Born into an established family of actors, Maqsood Ali aka Lucky Ali’s fate was sealed. Or so it was thought. Breaking through the lines of destiny and family legacy, Ali chose to be a singer-songwriter and musician. With immense passion for music and raw talent, he walked alone in this journey where he tasted failures, success, heartbreaks but most of all, he learnt the true meaning of love and life and how to love life, seek satisfaction and be honest with yourself.
Though it's been years since Ali made his debut with Sunoh in 1996, his music still makes people across generations nostalgic. For some, it reminds them of dancing in the rain (Na Tum Jano Na Hum), while for others, his melodies help them drown their sorrows and pain (Aa Bhi Ja), feel the first flutter of love (Jaane Kya Dhoondta Hai), find their lost selves (Safarnama), and even seek peace when the world gets too much (Dekha Hai Aise Bhi). But there is little known about the man himself, his ideas, inspirations, journey, purpose and intent in life.
So, this year for People Matters TechHR India 2022 Mega Closing Keynote, we couldn’t think of a better person than Ali who can hold everyone’s attention not just with his melodies but with his words and philosophy on life. In a chat, ‘Unlock your greatest superpower: Creativity’ with Ester Martinez, CEO and Editor-In-Chief, People Matters, the music maestro spoke about the inspiration behind each of his compositions, how his songs are messages to himself, why one should accept things that didn’t turn out the way one imagined, how stagnation can seep into the life of even the richest man and the true meaning of happiness in life. Read on.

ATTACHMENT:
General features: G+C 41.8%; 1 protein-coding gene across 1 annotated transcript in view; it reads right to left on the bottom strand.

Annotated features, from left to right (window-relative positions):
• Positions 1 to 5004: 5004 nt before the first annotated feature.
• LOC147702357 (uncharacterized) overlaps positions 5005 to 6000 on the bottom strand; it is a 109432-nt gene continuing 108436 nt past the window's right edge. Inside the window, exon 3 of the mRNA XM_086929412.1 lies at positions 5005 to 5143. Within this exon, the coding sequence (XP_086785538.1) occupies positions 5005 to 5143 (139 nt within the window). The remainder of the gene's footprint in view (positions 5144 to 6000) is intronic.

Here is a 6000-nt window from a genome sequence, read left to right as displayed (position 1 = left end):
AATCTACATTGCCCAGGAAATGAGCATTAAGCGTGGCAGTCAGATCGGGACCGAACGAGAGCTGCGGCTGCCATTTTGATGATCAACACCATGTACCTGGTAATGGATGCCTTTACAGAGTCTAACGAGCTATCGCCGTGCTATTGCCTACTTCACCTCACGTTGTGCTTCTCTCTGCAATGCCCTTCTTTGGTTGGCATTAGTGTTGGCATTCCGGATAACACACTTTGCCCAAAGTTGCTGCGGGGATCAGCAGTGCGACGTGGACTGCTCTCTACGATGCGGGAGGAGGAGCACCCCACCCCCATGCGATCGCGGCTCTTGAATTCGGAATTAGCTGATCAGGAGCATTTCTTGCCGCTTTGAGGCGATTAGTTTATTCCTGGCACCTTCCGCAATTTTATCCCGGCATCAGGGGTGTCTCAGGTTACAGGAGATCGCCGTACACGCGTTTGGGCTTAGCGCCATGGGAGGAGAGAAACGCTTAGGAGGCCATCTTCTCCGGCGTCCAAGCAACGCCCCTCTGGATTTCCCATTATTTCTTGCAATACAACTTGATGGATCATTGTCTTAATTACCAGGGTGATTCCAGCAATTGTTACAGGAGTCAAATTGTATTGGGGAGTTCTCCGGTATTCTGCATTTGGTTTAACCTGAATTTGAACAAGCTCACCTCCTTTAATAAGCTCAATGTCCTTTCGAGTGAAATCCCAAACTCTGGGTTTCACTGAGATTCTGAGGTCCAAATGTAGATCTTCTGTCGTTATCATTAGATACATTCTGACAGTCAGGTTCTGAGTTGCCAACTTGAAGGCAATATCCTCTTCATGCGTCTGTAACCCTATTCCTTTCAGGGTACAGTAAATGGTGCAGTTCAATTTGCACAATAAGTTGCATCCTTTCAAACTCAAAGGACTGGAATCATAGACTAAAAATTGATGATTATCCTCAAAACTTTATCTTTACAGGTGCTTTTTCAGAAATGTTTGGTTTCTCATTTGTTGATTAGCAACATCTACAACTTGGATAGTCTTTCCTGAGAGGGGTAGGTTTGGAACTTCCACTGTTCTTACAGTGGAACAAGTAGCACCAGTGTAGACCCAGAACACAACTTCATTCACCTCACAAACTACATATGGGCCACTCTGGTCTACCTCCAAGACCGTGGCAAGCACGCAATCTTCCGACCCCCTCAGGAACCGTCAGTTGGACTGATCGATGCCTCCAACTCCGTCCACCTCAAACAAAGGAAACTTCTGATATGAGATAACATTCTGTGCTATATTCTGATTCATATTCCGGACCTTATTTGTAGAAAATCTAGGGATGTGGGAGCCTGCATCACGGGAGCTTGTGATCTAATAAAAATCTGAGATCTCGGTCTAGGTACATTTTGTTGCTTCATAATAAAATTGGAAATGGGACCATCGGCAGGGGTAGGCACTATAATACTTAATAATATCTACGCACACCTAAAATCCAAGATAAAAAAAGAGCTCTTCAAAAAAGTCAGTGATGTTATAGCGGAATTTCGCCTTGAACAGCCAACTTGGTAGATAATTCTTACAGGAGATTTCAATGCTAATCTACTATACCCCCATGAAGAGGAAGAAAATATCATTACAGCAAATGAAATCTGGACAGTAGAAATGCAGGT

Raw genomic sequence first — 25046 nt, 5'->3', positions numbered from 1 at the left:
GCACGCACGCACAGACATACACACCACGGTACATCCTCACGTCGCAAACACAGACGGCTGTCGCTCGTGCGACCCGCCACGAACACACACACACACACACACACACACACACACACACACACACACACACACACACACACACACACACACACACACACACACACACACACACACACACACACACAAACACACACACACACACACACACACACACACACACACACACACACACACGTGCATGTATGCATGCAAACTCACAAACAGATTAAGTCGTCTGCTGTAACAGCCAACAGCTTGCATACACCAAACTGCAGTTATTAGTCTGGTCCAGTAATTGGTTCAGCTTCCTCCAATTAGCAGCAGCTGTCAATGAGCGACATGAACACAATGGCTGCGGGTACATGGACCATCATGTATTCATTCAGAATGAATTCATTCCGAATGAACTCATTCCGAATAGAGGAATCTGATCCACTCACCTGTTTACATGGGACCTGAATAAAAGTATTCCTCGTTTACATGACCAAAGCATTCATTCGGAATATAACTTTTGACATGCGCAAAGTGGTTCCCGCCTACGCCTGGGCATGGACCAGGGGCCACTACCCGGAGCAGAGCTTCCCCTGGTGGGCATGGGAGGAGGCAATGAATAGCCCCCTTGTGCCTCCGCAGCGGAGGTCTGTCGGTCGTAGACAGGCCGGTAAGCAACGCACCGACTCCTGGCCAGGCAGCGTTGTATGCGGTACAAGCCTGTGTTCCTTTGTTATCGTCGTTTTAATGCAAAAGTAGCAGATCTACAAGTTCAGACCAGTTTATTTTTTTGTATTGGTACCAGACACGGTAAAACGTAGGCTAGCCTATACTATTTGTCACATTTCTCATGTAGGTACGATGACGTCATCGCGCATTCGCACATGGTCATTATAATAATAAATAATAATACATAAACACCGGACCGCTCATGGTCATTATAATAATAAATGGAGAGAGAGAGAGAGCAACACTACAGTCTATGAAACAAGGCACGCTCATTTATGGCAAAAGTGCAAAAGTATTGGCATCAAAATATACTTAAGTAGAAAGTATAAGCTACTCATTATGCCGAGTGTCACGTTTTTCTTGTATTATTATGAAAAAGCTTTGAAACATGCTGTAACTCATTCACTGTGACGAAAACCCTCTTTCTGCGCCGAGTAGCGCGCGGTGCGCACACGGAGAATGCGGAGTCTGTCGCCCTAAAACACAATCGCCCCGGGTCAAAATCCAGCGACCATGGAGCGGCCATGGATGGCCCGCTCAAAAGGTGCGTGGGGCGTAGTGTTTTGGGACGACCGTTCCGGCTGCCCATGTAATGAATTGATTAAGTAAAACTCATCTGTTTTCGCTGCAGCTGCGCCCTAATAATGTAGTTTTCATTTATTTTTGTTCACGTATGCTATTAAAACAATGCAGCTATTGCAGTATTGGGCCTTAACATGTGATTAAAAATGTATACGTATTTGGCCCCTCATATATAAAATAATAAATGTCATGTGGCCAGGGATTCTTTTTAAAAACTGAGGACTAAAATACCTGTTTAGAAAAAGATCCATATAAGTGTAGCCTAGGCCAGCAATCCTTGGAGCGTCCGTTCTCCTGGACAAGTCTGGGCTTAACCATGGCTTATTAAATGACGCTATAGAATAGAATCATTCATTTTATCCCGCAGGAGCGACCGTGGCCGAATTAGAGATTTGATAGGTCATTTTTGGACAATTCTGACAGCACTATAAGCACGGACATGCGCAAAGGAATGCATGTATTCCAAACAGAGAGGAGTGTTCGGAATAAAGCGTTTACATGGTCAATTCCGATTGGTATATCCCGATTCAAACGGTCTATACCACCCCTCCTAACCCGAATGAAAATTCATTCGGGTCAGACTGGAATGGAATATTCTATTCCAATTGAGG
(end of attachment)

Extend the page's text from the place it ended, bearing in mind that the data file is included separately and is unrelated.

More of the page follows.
This year’s theme for TechHR is ‘Rethink What’s Possible’, which is an invitation to our community and each one of us, as professionals, to look at this pandemic as an opportunity to create transformational shifts in our society. So, what does ‘rethink what’s possible’ mean to you?
The pandemic gave me the opportunity to sit back and introspect. Many times, we get so caught up in our journey that we seem to forget the fundamentals of what makes us, us, which was a great lesson for all of us. But it was also a warning of sorts of how much we could lose if we are not aware of our environment, our personal selves and the vibes we share with one another. These past few years have made me realise that I no longer understand goals; it is the journey towards these goals that matter and whether I reach them or not is irrelevant in the larger scheme of things. The quality of the journey matters and that’s success for me. To put things into perspective, no one remembers who you are or what you wear but they will never forget how you made them feel. If you make them feel what you are feeling and share good vibes, it creates that butterfly effect.
If our purpose in life is to create experiences for others, how did you find the path of your choice to invest in to create those experiences?